I don't want to go home only to have all my aunts and uncles ask how my boyfriend is, because I can't actually tackle that discussion yet without a rather swift onset of tears. I don't want to talk about school because no one wants to hear about how many offices I've been in and out of and how many rude assistants I've had to talk to, and how even though I finished classes in July, the huge mess of paperwork has still not been completely solved yet. I don't want to have everybody asking about the new job that I just got, because not only does no one in my family have a clear concept of what I do, but the job that was supposed to be a solid position for 3 months has been cut drastically short due to a closing notice that was posted the day I got there. This of course means that I return to retail servitude with no other prospects as of mid-January. (Which leaves me, as I joked to a friend, in a perfect position to be alone and unemployed just in time for my next birthday. How delightful.) 


I don't want to talk about it. Any of it. Because my family is not known for being particularly... tactful at dealing with any of the above. I get ripped a new one for some reason or another, or are made fun of, or mocked, or some other such thing at basically every holiday dinner. I don't claim that everyone gangs up on me - my sisters get it too, as do various other relatives. While my dad has insisted that none of it is ever malicious and that people would be respectful of me, I just don't have the heart to deal with it right now. Any conversation that my family could possibly start with me at Thanksgiving dinner would have me on the brink of tears, and I'm not putting myself in that position.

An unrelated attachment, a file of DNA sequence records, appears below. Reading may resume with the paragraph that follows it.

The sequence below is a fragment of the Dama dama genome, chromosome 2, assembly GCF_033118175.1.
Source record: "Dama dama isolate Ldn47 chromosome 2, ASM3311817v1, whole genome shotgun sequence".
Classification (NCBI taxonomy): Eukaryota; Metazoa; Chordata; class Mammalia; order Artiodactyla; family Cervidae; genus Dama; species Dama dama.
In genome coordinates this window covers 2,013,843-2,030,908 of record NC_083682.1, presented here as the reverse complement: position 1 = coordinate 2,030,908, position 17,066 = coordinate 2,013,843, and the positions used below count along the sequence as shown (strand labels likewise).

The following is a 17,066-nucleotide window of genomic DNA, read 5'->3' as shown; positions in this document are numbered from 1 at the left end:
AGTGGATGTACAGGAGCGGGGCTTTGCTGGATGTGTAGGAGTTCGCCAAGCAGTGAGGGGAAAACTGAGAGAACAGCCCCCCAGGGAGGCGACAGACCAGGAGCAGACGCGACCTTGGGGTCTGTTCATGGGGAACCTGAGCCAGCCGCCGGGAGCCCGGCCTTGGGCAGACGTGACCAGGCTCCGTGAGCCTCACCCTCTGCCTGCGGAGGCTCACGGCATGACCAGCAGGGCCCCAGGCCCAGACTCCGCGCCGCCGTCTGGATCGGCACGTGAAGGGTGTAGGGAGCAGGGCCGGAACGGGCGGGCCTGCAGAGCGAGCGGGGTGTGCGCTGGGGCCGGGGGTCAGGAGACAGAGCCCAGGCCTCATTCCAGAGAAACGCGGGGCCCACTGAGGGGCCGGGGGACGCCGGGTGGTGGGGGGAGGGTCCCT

So this Thanksgiving, I am thankful that I am going to take a little space. I'm thankful that I'm going to hang out with one of my friends, we're going to eat turkey sandwiches and pumpkin pie and mashed potatoes and maybe cranberry sauce. I'm thankful that we're going to sit on her couch and watch football and then we're going to walk around the city and look at all the Christmas decorations. But most of all, I'm thankful that we're not going to talk about any of the things I don't want to talk about, because I know that if I don't bring it up, she won't ask. 


~Jessica 

Sunday, November 14, 2010

No Need To Do It Yourself

Between thinking about what I wrote about the deterioration of the kind of childhood I experienced, and watching a lot of car commercials about cars that essentially drive themselves (no, really, they're trying to create a car that can avoid collisions all on its own), I was thinking about the vast number of life skills that have somehow managed to become obsolete. 


There a lot of things that people just don't learn to do anymore because technology has advanced to a point that it's deemed unnecessary. In my last entry, I focused on how children no longer see any point in playing outside, or using their imaginations because they have their televisions, video games, and hand held electronics to amuse them from a very, VERY young age. 


Now we also have cars that can parallel park FOR you. I mean, come on! Who didn't have the "I HATE parallel parking!" moment as a young teen learning to drive? Well, future teens may have the option of avoiding the frustration, because their car might come equipped with that skill. Not to mention the commercials you see for the cars that "notice you drifting off the road" or "notice that the car in front of you stopped short". Somehow, I'm not convinced my the tiny, nigh-illegible fine print that reminds us that such technology is not meant to replace safe, responsible driving.